President Barack Obama sealed a big foreign policy victory after months of effort when the US Senate ratified an arms control agreement with Russia, the FT reports. Wednesday’s 71-26 vote to approve the Start treaty, which Mr Obama personally negotiated with Dmitry Medvedev, his Russian counterpart, marks the latest in a series of successes for the US president following large Republican gains in Congressional elections last month. “This is the most significant arms control agreement in nearly two decades,” Mr Obama declared after the ratification, which was backed by 13 Republicans. Mr Medvedev said Russia would proceed to approve the treaty “in parallel” with the Senate ratification.

Further reading

Elsewhere on Thursday,

- Default and bankruptcy in the municipal bond market (part two)Read more

Pink picks

News, comment and other offerings from Thursday’s FT,

FT Person of the Year: Steve Jobs
When Steve Jobs walked on to the stage at San Francisco’s Yerba Buena Center in January, it capped the most remarkable comeback in modern business history, write the FT’s Richard Waters and Joseph Menn. It wasn’t simply a matter of the illness that had sidelined him for half the year and required a liver transplant. Little more than a decade earlier, both Jobs’ career and Apple, the company he had co-founded, were seen as washed up, their relevance written off both in Silicon Valley and on Wall Street. By the start of 2010, however, the rebound was complete. Read more

Snap news

Breaking pre-market news on Thursday,

- Rio Tinto recommends A$16 per share cash offer for Riversdale – statementRead more

Overnight markets: Mostly up

Asian stocks rose for a third day on Thursday after figures showed the US economy expanded faster than previously estimated, boosting investor confidence in a global economic recovery, reports Bloomberg.

The MSCI Asia Pacific Index Excluding Japan Index increased 0.4% to 472.16 as of 11:51am in Hong Kong on Thursday, with about seven stocks rising for every five that fell. The gauge has climbed 5.2% this month as China refrained from raising interest rates and US reports on consumer confidence, the trade deficit and jobless benefits beat analyst estimates. Read more

Anti-BofA websites silenced

Hundreds of website addresses that disparage Bank of America executives and board members have been registered — or taken off the market — in recent days,  in an apparent effort to protect the bank and its leaders, reports the FT, citing internet companies that track the buying and selling of such domain names. More than 300 addresses that disparage BofA officials using variations on “sucks” and “blows”, including BrianMoynihanSucks.com, referring to the bank’s chief executive, were registered on Dec 17. Domain names targeting the bank’s CFO, Charles Noski, and board member Charles Rossotti were also registered, all by MarkMonitor, which protects the identity of large corporations. DealJournal notes that such defensive web strategies are particularly important “at a time when a corporate reputation can be sullied by a few clicks of the mouse”.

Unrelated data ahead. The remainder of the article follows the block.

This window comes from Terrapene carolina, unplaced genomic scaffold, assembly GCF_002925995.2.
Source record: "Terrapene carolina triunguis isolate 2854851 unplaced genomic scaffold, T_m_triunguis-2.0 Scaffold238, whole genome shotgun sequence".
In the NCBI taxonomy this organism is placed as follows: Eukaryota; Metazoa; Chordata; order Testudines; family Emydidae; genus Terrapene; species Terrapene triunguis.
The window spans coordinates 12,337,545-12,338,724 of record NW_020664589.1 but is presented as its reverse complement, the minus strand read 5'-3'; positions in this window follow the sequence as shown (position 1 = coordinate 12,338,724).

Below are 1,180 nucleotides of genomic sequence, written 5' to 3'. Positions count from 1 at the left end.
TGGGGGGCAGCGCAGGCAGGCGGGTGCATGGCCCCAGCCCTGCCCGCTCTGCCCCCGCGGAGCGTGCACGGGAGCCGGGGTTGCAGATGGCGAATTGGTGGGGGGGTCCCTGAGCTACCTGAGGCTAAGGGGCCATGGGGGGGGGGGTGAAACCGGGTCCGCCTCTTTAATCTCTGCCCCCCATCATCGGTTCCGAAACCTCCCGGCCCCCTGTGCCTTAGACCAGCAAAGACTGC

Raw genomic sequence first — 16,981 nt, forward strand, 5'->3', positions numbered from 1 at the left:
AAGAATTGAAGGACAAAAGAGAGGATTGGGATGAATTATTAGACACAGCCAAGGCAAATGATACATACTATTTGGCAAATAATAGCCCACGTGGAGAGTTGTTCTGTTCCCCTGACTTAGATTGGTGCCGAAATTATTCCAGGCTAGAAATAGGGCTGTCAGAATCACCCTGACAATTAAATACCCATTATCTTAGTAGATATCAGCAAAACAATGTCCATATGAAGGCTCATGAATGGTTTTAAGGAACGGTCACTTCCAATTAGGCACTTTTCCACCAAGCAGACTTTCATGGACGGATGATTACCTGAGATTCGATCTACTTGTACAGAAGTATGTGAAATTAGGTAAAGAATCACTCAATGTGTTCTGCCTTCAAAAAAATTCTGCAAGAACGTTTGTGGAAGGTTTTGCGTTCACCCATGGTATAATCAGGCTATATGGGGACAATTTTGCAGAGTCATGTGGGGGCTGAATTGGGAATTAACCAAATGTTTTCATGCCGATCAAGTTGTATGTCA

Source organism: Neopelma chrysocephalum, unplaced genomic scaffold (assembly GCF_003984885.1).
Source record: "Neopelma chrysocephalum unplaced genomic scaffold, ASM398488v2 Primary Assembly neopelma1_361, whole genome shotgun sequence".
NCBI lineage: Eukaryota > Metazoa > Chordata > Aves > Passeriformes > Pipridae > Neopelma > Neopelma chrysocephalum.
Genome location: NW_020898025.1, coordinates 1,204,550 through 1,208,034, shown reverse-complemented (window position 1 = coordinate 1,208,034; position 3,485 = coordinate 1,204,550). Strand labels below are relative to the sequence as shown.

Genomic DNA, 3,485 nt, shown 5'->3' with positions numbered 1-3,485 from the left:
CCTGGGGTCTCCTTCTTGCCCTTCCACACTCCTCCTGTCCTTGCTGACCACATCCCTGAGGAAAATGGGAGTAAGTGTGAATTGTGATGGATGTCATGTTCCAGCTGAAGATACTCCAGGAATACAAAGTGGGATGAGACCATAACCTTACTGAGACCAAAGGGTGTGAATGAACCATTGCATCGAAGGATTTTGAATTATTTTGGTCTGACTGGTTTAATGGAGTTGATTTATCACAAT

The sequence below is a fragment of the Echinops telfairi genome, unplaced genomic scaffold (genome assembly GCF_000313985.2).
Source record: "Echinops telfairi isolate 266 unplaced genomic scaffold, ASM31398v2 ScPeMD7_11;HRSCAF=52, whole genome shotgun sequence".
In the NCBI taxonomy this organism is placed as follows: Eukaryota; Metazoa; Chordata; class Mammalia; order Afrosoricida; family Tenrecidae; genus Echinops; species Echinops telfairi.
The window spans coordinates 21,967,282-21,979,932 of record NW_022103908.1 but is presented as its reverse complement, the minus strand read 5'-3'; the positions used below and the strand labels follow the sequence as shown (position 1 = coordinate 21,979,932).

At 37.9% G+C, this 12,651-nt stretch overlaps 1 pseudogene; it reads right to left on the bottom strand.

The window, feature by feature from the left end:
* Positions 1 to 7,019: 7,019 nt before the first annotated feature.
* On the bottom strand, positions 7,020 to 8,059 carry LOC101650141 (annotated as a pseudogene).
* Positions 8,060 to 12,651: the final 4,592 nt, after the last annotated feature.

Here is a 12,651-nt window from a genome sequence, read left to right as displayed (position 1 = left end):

US economy sees slower growth

The US economy grew at a slower pace than analysts expected in the third quarter, highlighting the fragility of the US recovery as the housing market continued to struggle, reports the FT. Analysts, who had initially forecast a modest upturn in housing in 2010, are now predicting that prices will decline in 2011 by as much as 10%, as a record number of distressed properties hit the market. Figures on Wednesday showed that sales of existing homes grew by 5.6% in November to 4.68m properties — 28% below year-ago levels. While house prices rose 0.7% in October, the Federal Housing Finance Agency’s index fell 3.4% over the preceding 12 months. US economic growth meanwhile was revised upward by less than analysts had expected for the third quarter. Although the Bureau of Economic Analysis raised its estimate from 2.5% to 2.6%, many analysts had been hoping for 3% growth. Meanwhile, the annualised rate of consumption growth was revised downward to 2.4% from 2.8%.

UK investors flock back to equities

The amount of UK-listed shares held by private investors has hit the highest level since the recession began, reports the FT. Retail shareholders are on track to hold more than £200bn ($307bn), or nearly 11%, of the stock market by year-end, next week, according to analysis by Capita Registrars. This will put private shareholdings at their highest level since May 2008, before the turmoil triggered by the collapse of Lehman Brothers in September that year. Private investors ploughed £983m of new money into the stock market this year, the highest level since Capita began its analysis four years ago, with £460m going in between September and November.

Six US banks repay Tarp funds

Six regional banks have repaid funds borrowed from the US Treasury in the financial crisis, returning $2.7bn to taxpayers, reports the FT. The US government spent $389bn bailing out the financial system more than two years ago. Many of the largest US banks and insurers have since repaid the emergency funds, underlining the weaknesses of those still in the scheme and helping drive merger activity among regional banks. The latest crop includes four of the top 25 largest remaining Tarp recipients. The US Treasury said on Wednesday that Huntington Bancshares, First Horizon National, Wintrust Financial, Susquehanna Bancshares and Heritage Financial each bought back all the government’s outstanding preferred shares and paid out dividends. A sixth lender, Bank of Kentucky Financial, repurchased half of the Treasury’s preferred shares.